Could Evaporating Water Be The Next Big Thing In Renewable Energy?
There is a big drive to promote sustainable energy sources around the world, but could one of the most efficient possible renewables be being ignored? That is what a new study carried out by researchers at Columbia University suggests. Based on their calculations, the United States could harvest 325 gigawatts of power — around 70 percent of the power it currently produces — by using evaporating water from U.S. lakes and reservoirs.
“Evaporation is a fundamental process taking place in nature,” Ozgur Sahin, a biophysicist at Columbia who served as the study’s senior author, told Digital Trends. “Wet surfaces and open bodies of water release the heat coming from the sunlight via evaporation. It is an important part of the water cycle. In principle, one could capture energy from evaporation occurring in nature by, for example, using materials that respond to water vapor by changing size. We wanted to determine theoretically how much energy can be captured from evaporation by taking into account the weather conditions. Understanding its energy generation potential could help motivate development of new technologies to harness energy from this important natural phenomenon.”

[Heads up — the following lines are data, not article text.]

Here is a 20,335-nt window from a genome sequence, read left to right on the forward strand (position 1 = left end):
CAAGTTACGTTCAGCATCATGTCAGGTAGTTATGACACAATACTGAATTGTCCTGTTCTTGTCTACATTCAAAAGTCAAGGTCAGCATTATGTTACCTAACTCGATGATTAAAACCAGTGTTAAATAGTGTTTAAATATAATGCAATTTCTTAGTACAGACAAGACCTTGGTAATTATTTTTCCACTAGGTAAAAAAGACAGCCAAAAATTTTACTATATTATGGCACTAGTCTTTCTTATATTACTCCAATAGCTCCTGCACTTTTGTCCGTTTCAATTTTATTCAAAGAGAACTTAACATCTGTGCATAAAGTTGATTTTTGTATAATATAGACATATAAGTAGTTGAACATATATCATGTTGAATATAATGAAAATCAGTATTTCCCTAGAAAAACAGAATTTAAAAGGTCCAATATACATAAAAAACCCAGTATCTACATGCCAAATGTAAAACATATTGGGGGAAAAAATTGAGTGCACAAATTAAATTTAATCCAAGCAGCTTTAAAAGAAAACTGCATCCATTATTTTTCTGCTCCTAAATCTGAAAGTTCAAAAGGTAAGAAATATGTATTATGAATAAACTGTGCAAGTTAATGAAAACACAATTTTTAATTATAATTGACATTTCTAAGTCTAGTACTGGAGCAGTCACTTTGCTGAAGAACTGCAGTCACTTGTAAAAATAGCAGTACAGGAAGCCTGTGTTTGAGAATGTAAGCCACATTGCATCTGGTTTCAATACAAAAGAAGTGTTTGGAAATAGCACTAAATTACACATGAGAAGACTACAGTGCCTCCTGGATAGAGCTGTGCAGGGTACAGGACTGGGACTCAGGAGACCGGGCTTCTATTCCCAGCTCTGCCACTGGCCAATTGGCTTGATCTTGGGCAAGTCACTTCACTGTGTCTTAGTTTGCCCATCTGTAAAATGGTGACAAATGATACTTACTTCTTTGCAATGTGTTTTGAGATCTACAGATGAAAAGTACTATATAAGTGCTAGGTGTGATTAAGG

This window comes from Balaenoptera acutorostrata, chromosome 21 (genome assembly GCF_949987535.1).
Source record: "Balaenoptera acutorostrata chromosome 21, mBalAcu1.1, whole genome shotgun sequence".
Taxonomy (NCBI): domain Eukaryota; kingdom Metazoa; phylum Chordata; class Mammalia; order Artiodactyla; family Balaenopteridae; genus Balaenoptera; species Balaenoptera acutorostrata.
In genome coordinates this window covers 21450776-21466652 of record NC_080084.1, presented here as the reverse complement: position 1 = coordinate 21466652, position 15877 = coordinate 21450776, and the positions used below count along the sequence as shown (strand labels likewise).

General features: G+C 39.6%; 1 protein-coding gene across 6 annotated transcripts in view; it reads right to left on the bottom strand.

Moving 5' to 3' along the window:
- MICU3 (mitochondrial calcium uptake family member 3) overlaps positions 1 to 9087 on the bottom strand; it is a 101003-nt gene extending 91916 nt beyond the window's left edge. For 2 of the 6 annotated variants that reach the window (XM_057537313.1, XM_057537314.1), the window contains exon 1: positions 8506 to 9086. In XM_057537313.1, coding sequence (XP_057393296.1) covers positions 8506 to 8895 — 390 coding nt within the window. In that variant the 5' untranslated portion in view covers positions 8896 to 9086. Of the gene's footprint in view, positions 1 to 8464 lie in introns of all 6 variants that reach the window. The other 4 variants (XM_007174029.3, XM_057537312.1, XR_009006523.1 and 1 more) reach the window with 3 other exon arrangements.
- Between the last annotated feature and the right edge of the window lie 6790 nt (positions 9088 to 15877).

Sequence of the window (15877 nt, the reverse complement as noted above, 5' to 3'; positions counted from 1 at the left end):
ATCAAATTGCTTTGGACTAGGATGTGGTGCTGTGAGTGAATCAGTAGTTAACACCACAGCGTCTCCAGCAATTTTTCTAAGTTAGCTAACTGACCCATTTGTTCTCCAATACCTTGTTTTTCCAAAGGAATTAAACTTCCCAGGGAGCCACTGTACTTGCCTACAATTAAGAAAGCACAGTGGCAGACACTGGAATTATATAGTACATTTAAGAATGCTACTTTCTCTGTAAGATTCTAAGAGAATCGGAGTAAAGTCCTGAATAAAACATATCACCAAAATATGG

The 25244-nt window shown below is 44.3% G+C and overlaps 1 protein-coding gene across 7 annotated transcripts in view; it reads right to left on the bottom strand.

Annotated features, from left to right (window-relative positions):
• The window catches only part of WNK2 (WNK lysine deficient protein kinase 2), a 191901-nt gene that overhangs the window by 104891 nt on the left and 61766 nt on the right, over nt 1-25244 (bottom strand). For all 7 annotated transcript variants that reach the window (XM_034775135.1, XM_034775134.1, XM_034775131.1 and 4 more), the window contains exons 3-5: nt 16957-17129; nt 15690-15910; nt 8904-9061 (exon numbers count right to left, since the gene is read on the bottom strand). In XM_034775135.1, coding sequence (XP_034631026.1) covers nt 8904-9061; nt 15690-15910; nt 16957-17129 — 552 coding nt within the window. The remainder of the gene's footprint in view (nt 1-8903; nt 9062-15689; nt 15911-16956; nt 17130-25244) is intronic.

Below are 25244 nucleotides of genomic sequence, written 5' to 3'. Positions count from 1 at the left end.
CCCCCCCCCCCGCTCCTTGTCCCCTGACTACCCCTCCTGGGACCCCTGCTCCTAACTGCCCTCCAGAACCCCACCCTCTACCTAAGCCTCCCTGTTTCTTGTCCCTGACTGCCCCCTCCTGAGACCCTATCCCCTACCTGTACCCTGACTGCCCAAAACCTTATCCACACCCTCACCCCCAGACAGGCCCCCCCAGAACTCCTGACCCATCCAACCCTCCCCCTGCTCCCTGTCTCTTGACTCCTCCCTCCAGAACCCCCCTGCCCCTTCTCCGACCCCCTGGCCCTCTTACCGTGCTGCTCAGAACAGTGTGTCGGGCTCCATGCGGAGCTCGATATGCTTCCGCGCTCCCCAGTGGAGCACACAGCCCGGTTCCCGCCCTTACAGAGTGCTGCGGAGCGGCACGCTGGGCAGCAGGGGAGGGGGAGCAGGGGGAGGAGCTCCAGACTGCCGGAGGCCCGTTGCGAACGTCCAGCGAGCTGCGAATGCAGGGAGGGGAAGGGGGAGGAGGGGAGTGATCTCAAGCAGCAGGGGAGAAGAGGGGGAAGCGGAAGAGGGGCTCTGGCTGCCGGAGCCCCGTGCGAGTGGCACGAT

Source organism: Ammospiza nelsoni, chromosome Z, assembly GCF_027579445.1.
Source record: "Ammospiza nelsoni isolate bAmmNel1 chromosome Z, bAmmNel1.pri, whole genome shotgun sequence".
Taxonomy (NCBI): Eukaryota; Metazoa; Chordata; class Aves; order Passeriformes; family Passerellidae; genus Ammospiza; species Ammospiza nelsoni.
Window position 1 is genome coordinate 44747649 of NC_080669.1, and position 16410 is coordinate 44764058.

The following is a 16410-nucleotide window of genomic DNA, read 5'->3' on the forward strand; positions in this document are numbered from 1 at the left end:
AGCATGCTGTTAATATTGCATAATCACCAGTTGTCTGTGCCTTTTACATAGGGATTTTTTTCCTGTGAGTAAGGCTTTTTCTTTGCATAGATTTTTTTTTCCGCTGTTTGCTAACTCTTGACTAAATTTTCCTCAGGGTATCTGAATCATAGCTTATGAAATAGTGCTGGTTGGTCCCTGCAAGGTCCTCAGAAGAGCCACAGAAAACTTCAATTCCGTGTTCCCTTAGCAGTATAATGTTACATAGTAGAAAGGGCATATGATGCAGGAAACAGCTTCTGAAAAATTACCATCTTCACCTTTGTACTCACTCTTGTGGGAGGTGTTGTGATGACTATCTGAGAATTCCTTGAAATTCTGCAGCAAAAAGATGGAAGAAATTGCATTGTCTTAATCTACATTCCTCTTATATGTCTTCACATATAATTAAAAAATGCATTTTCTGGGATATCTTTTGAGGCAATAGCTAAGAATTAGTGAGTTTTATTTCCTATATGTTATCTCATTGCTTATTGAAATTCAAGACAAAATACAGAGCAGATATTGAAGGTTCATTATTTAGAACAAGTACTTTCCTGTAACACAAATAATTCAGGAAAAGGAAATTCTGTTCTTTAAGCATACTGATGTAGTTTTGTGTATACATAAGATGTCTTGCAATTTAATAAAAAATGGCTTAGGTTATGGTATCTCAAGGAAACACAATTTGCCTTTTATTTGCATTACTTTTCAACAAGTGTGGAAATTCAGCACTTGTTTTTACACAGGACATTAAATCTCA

One of the researchers’ main findings is that the amount of power which can be generated from a given area of water surface is comparable to the current state of other sustainable energy methods, such as wind and solar power. However, what gives evaporation-based renewables the edge is the fact that it is less intermittent than other sustainable energy types — meaning that it can generate power when they are unable to.